A Guide to Fly-By-Wire

Welcome! Today since I can’t think of a plane for PoTP 4 and people don’t seem to understand what FBW is, here’s a guide!

A simple diagram showing how FBW is able to cut down on the amount of items required, saving weight and maintainace compared to a traditional mechanical set-up.

  1. Origins
    Fly-By-Wire, or FBW was first introduced with a FBW flight control system was the Avro Canada CF-105 Arrow, however it was unfortunately cancelled due to political reasons.

One of the first commercial aircraft to have FBW was the famous Concorde. In fact, one of the early production aircraft had sidesticks installed! The system could apply auto-stabilisation to the aircraft in flight, smoothing out the ride for the passengers as well as automatically applying opposite yaw if a engine failed. Interestingly, the backup for if the control column somehow got jammed was to have strain gauges fitted to the stick which then sent electrical signals back down the system, ignoring the fact that if the electrical system failed, Concorde would have no way of controlling herself beside using the manual trim wheel.


Another famous aircraft to use FBW is the F-16, aka the Viper. It was the first production aircraft designed to be inherently aerodynamically unstable; that is when the pilot releases the controls the plane would not naturally return to straight and level flight. Being unstable helps the aircraft be more manoeuvrable as the aircraft would want naturally want to turn instead of “resetting” back to straight and level flight. To counter the tendency to depart from controlled flight and thus avoid the need for constant trim inputs by the pilot, the F-16 has a four-channel FBW system. Just like the well known Airbus style FBW, it manipulates the control surfaces in such a way as to produce the desired result without inducing control loss. The flight control system conducts thousands of measurements per second on the aircraft’s flight attitude to automatically counter deviations from the pilot-set flight path; leading to a common aphorism among pilots: “You don’t fly an F-16; it flies you.” However, this leads to the problem in that if somehow the FBW malfunctions, the pilot is left with no control of the aircraft as there is no mechanical backup whatsoever. This would normally be dangerous but due to the high level of redundancy it is more likely that if the FBW system fails you would already be in a situation which requires you to exit the aircraft immediately. Also like the AB FBW, the flight control computers further incorporate limiters governing movement in the three main axes based on attitude, airspeed and angle of attack (AOA); these prevent control surfaces from inducing instability such as slips or skids, or a high AOA inducing a stall. The limiters also prevent maneuvers that would exert more than a 9 g load on the airframe.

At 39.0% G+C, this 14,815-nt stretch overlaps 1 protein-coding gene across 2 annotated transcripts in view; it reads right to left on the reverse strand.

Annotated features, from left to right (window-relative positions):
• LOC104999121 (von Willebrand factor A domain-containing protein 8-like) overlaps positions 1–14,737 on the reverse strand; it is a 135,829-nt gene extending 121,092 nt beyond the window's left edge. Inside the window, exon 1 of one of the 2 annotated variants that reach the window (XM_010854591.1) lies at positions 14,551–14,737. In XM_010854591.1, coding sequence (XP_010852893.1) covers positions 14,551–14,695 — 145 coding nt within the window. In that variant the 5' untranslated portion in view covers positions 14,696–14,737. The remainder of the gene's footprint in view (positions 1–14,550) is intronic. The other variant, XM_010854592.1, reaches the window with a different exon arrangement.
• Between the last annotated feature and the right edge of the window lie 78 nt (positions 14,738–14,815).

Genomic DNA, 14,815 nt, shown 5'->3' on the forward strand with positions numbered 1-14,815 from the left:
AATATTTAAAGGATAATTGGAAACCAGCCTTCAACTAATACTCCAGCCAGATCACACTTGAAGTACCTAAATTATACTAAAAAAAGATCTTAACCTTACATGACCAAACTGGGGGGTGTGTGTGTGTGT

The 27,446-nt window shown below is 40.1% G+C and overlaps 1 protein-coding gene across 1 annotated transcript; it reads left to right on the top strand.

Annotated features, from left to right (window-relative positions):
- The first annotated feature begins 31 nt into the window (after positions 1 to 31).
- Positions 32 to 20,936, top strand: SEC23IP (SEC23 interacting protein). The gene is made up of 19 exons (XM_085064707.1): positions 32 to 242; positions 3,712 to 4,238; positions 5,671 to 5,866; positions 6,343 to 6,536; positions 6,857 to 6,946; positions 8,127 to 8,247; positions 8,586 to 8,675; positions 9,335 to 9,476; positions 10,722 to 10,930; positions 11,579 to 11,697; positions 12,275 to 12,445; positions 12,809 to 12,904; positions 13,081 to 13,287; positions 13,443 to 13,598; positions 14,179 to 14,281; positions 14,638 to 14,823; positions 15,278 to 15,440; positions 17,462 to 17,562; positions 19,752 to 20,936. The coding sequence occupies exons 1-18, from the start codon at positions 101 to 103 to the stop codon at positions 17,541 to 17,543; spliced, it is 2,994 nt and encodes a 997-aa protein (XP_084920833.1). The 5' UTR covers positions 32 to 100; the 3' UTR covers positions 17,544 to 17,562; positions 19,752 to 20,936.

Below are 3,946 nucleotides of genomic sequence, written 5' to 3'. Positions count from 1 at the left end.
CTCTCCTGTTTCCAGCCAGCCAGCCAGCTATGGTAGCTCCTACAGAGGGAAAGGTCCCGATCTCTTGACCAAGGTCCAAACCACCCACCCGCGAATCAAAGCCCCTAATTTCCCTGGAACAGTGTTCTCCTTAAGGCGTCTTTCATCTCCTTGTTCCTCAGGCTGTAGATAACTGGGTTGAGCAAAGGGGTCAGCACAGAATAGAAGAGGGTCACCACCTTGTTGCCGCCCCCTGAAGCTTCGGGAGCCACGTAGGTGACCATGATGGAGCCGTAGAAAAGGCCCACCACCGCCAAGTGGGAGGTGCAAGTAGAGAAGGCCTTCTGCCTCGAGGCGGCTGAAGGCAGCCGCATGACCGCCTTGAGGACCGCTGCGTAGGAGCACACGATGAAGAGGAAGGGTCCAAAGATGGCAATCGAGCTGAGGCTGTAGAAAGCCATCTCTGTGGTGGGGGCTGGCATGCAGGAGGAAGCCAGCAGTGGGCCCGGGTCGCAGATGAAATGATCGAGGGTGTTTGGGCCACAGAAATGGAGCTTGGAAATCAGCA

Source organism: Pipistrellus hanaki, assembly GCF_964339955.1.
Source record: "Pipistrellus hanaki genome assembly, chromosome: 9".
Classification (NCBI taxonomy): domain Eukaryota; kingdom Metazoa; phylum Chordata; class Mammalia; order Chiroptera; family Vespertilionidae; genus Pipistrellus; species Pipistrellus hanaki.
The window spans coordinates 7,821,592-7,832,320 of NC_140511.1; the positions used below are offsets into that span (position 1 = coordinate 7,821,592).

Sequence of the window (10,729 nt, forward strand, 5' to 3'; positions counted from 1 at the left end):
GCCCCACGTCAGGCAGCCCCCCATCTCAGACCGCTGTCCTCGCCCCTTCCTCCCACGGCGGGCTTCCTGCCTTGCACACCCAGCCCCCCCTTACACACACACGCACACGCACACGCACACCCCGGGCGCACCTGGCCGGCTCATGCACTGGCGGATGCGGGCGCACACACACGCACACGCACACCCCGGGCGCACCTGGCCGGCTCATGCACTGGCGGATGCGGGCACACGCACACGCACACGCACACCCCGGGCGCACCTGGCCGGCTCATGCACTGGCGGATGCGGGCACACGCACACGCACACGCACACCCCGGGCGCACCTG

Now to the most well known use of FBW in a commercial jet- the Airbus A320 series of aircraft.

In Airbus’s words: “Incorporating fly-by-wire controls on the A320 allowed Airbus to tailor the aircraft’s computer flight control laws – adapting them to the pilots’ side-stick controllers that replaced previous-generation control yokes – while also introducing flight envelope protection. As a result, flight safety was greatly increased and the crew’s workload was reduced.”